Real estate prices in the county have decreased in recent years, according to data from the Durango Area Association of Realtors, though association President Denise Storm cautioned against drawing trends from such a small pool of data. The median price for commercial properties in La Plata County dropped 6 percent, from $400,000 in 2010 to $375,000 in 2011. Prices have dropped 37 percent from a peak of $596,000 in 2007.

It also continues to be difficult to find a commercial loan, Storm said.

While some business owners said the search for commercial space was a breeze, others said it took them awhile to find an affordable space.

Amy Mantineo said the building she found for her children’s consignment store, WeeCycle Durango, costs more than she wanted to pay. She opened her business in late November.

Keck said many business owners have to deal with higher rents to locate here, in large part because of the town’s “resort flavor.” As a general rule, businesses that pay more than 6 or 7 percent of their gross profits toward rent will see negative affects on their profit, said an assessor the Small Business Development Center uses. But in Durango, some companies pay 15 to 17 percent of their gross profits toward rent.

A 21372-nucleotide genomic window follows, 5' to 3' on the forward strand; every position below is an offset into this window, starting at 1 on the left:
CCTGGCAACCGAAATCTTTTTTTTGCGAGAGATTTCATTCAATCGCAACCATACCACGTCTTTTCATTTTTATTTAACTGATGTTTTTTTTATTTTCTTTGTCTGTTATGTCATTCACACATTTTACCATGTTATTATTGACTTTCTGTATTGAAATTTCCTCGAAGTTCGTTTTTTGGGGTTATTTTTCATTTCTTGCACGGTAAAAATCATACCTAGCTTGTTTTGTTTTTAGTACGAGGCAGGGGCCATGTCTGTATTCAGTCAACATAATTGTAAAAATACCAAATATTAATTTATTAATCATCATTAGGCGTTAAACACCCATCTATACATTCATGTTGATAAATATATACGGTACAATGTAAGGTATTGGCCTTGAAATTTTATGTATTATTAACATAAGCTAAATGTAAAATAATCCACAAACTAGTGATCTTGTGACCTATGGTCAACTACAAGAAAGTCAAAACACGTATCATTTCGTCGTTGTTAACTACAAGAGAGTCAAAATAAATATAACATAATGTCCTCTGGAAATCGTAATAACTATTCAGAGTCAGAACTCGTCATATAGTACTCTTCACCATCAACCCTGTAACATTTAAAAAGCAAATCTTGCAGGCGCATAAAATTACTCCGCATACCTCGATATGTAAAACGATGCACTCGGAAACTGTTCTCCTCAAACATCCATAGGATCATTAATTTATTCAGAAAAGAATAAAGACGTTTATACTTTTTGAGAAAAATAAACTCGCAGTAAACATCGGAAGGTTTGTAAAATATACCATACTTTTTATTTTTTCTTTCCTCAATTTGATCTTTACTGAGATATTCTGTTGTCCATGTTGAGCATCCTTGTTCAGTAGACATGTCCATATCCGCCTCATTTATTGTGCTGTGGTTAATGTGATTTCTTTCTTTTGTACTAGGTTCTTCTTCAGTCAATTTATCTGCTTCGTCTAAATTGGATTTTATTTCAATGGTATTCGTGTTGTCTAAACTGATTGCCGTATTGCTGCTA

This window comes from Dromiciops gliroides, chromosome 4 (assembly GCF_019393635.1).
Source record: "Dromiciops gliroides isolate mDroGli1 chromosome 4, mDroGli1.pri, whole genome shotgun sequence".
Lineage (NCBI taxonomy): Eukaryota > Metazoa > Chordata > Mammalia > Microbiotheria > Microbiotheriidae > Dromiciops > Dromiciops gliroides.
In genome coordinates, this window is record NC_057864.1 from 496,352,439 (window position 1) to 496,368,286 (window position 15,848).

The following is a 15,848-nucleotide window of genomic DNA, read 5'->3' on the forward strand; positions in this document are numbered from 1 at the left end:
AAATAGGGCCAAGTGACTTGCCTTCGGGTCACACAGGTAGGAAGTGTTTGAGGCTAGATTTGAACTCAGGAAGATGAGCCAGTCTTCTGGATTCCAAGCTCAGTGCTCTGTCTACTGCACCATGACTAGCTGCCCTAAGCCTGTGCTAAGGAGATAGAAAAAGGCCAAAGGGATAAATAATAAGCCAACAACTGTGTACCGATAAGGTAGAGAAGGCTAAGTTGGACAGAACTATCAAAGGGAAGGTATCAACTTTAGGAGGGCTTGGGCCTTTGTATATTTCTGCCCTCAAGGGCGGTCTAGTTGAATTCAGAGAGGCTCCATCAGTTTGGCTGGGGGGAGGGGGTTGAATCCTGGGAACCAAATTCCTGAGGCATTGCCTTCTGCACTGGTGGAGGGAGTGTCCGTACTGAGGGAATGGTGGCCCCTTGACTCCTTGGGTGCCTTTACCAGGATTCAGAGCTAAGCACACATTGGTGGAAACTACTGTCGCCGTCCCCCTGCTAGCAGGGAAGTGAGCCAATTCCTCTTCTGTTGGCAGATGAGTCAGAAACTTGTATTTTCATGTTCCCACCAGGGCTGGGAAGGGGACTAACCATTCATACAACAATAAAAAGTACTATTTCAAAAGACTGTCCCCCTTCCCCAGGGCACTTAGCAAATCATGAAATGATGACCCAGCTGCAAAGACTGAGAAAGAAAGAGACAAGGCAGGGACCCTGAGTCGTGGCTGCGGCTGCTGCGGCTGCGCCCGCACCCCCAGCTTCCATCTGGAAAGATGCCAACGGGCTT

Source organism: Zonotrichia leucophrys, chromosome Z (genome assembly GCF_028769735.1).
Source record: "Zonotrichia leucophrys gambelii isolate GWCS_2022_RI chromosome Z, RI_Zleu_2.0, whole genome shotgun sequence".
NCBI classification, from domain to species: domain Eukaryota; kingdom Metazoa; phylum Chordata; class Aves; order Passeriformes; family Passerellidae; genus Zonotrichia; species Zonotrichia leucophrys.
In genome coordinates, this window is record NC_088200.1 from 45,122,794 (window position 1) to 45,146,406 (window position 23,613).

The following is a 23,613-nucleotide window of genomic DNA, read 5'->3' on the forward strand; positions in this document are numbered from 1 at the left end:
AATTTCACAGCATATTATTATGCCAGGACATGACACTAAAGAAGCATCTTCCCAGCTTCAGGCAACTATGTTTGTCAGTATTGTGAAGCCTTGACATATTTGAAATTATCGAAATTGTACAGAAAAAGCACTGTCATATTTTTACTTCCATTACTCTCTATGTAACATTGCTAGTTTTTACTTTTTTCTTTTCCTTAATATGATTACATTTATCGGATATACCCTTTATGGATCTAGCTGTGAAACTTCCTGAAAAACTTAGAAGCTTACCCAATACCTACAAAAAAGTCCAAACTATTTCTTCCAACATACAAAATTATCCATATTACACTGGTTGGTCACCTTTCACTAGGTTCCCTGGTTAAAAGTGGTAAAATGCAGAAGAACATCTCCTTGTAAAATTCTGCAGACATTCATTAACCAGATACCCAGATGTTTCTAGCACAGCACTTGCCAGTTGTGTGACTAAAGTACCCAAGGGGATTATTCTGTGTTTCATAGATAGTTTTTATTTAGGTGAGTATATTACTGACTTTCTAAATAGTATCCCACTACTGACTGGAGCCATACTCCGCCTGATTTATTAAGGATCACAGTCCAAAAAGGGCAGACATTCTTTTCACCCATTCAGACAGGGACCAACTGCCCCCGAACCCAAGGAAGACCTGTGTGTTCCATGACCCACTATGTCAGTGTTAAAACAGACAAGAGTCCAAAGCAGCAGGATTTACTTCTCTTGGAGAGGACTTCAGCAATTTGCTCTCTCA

“That’s a lot right off the top, so it does create some challenges,” Keck said.

Durango’s resort flavor also is one reason why the city has higher design and building standards compared with other small rural towns. Greg Hoch, the city’s planning director, said Durango has many landscape, historical and design standards that don’t exist in many communities of similar size, which can make it more difficult for business owners to build new.

Resources

For a small town, Durango has many resources for startup businesses, including Region 9 Economic Development District, the Small Business Development Center, the local chambers of commerce and the La Plata Economic Development Alliance as well as entrepreneur-friendly spaces such as the co-working facility DurangoSpace and groups such as Durango Tech Club.

But business owners said a deep pool of data and resources can’t compare with the value of listening to their gut feeling.

When asked why she decided to start her store now, Mantineo said, “I just felt like it was the right time to do it.”

ecowan@durangoherald.com

“I just felt like it was the right time to do it,” Amy Mantineo said of her recent opening of WeeCycle Durango a children and maternity consignment store. Enlargephoto

SHAUN STANLEY/Durango Herald

“I just felt like it was the right time to do it,” Amy Mantineo said of her recent opening of WeeCycle Durango a children and maternity consignment store.

WeeCycle Durango opened in late November at 473 E. College Ave. Enlargephoto

SHAUN STANLEY/Durango Herald

WeeCycle Durango opened in late November at 473 E. College Ave.